I got a letter in the mail today detailing the time and location of the next homeowner’s association meeting. My immediate response was annoyance. What a waste of time. People arguing about stupid things like so-and-so not moving his garbage can from the curb in a timely fashion. These folks have way too much time on their hands.
Tract houses fenced off from the rest of the world. Mini malls full of things that none of us really need. Tidy little parks, so pristine as to be almost unfriendly.
The impulse for building the suburbs was to create an idyll: the best of the country with access to the city, the pleasure of a country manor, a place of safety, and strong, thriving communities. These are good hungers; to enjoy, to rest, to work well, to keep your family safe, to grow a cohesive community. But when these hungers a met through shiny suburban packages, they come out sideways as consumerism, individualism, busyness and exclusion.
– p. 14
Hard to argue with that as I type on my laptop while I sit on my bed inside my house that sits next to my pathway on my street.
Ashley Hales knows what it is to live in the numbing suburbs, so she doesn’t condemn her readers for our struggles. Everything in the suburbs is designed to cater to an individualistic mindset, thereby undermining community-building before it even starts. Strange to realize this truth, for we so often imagine that the cities are places of disconnection. Yet it is us, wandering the aisles of the nearby Target, almond milk mochas in hand, who struggle mightily with getting out of our own heads.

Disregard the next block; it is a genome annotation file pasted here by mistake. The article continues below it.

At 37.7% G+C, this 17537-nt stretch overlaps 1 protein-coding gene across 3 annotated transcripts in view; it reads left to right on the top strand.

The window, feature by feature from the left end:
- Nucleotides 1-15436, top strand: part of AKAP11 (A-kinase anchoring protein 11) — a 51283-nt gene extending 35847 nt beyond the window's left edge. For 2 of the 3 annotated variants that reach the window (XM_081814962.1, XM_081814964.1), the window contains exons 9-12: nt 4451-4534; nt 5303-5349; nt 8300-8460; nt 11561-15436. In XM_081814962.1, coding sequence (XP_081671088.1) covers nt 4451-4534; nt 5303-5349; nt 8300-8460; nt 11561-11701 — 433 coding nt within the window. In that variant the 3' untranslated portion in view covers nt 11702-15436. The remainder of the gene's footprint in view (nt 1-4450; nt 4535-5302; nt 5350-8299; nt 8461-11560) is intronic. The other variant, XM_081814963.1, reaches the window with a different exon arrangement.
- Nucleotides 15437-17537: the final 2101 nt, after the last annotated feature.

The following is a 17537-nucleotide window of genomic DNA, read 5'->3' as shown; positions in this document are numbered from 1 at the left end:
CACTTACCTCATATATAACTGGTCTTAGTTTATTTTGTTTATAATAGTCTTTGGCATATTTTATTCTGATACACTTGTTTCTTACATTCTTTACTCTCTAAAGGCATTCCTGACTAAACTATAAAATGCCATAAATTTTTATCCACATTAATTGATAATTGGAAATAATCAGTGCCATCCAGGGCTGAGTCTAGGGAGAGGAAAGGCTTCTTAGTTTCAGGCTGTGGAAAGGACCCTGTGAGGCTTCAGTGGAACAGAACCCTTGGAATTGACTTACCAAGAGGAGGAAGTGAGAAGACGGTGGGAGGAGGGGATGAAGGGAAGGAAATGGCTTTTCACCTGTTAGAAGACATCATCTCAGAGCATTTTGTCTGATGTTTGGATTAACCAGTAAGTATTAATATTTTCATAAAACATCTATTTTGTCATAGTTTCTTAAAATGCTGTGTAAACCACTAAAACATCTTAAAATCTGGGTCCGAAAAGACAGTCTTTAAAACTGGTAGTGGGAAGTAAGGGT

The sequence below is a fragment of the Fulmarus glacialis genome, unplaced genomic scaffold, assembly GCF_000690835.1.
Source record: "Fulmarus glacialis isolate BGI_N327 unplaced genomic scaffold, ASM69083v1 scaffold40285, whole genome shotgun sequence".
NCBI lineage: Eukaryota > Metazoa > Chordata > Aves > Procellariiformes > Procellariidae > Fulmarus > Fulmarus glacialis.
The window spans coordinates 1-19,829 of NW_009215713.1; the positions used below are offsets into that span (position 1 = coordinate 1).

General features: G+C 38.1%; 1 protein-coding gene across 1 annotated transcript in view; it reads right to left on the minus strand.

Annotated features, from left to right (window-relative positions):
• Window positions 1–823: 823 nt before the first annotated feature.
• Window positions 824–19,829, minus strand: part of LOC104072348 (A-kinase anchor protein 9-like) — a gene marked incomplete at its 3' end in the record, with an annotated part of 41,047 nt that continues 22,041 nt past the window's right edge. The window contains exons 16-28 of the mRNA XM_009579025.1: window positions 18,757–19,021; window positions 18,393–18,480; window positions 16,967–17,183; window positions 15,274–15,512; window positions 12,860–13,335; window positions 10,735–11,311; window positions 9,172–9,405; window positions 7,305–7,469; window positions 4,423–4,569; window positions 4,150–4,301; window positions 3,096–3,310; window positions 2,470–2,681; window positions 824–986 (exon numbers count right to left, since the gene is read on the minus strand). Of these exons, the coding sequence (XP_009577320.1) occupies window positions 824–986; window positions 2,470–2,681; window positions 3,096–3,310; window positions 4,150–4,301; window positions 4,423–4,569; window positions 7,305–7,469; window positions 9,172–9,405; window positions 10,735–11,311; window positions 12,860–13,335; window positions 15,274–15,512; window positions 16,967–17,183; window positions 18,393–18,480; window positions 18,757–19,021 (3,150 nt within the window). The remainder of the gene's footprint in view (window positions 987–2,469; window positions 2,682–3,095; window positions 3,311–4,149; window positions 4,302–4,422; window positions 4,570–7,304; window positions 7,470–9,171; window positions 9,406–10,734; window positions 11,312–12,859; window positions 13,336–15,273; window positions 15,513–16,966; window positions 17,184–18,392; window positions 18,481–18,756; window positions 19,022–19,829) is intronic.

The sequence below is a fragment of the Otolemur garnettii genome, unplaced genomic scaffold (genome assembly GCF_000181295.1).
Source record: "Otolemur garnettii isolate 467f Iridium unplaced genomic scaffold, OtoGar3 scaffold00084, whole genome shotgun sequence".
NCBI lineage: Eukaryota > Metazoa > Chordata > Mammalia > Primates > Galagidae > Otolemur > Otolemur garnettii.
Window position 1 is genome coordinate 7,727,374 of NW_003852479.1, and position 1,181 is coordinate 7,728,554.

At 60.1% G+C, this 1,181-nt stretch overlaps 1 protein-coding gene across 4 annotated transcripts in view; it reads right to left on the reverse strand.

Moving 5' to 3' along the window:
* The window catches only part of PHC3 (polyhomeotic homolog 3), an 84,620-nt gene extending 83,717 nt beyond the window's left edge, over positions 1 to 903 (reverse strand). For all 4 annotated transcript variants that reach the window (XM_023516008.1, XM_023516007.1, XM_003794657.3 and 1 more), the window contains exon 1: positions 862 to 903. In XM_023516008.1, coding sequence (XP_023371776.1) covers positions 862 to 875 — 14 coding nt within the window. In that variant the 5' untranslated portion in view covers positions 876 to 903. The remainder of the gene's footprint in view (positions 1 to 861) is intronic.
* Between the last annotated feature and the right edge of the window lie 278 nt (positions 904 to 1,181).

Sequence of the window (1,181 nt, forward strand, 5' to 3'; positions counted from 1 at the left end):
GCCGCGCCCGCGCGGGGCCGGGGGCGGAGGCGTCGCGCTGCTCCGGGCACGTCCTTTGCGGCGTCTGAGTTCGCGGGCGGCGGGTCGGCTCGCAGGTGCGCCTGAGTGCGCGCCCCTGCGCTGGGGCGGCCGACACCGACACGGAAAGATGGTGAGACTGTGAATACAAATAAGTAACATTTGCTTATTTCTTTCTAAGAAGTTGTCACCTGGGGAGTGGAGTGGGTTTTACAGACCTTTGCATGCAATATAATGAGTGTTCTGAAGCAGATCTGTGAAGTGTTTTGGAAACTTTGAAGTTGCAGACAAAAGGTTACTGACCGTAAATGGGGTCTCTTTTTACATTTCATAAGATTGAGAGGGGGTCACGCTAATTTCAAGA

Hales goes on:
There is a better way for the suburbs.
Each of the ten chapters explores specific temptations that suburbanites must be aware of and provides creative ways to address and overcome them. Hales begins with the most obvious sin of the Western world – consumerism. We have such a hard time embracing life as it is because we have bought into the idea that “this” or “that” will fulfill all of our deepest longings. Therefore, contentment is continually out of reach and our bank accounts bleed – yet “this” and “that” is never enough. It never ends.
So we must:
…ask for hearts that are not content with the thing itself but hunger for the source of our desires. … May the dust of our idols catch in our throats and awake us to our deathly habits of consumption.
– p. 30-31
That is the point of Finding Holy in the Suburbs. Hales spends 174 pages consistently pointing the reader to her need for the Lord. That might seem like a lot of ink spilled in order to share a fairly simple point, but nowhere is this book repetitive. With careful methodology and a solid understanding of Scripture, Hales first confronts us with the problem, moves us to the crisis point of repentance, then ends with a call to partner with God to bring shalom to the placid-looking streets we travel.
“Your suburb is not your home. It is your place you are called to in exile as you wait for glory. … The call of shalom is to maintain…’faithful presence within’ the structures of our neighborhoods and culture, as we experience God’s presence even in exile.”
– p. 156
As we live within the paradoxical “already” and “not yet” Kingdom of God, strangers and aliens who look like everyone else, we are tasked with bringing the Gospel to those who have yet to taste and see that God is good. The only way we can effectively accomplish this mission is to choose to reject the seemingly-sweet, definitely seductive vision the suburbs places before our eyes each day. Our lives are not about countertops, playdates or neatly trimmed lawns. None of these things are bad, of course, and there is no need for us to flee into the desert, but they do not define us.
We are, instead, defined by belonging to God.
The suburbs shine brightly, beckoning all to chase the much-heralded “American Dream.” Up close, inside, the light is dim, like a barely-flickering low-wattage bulb. We have the light of God within us, brighter than the sun itself. Ashley Hales helps us to see that and to reorder our priorities. Be sure to read this one.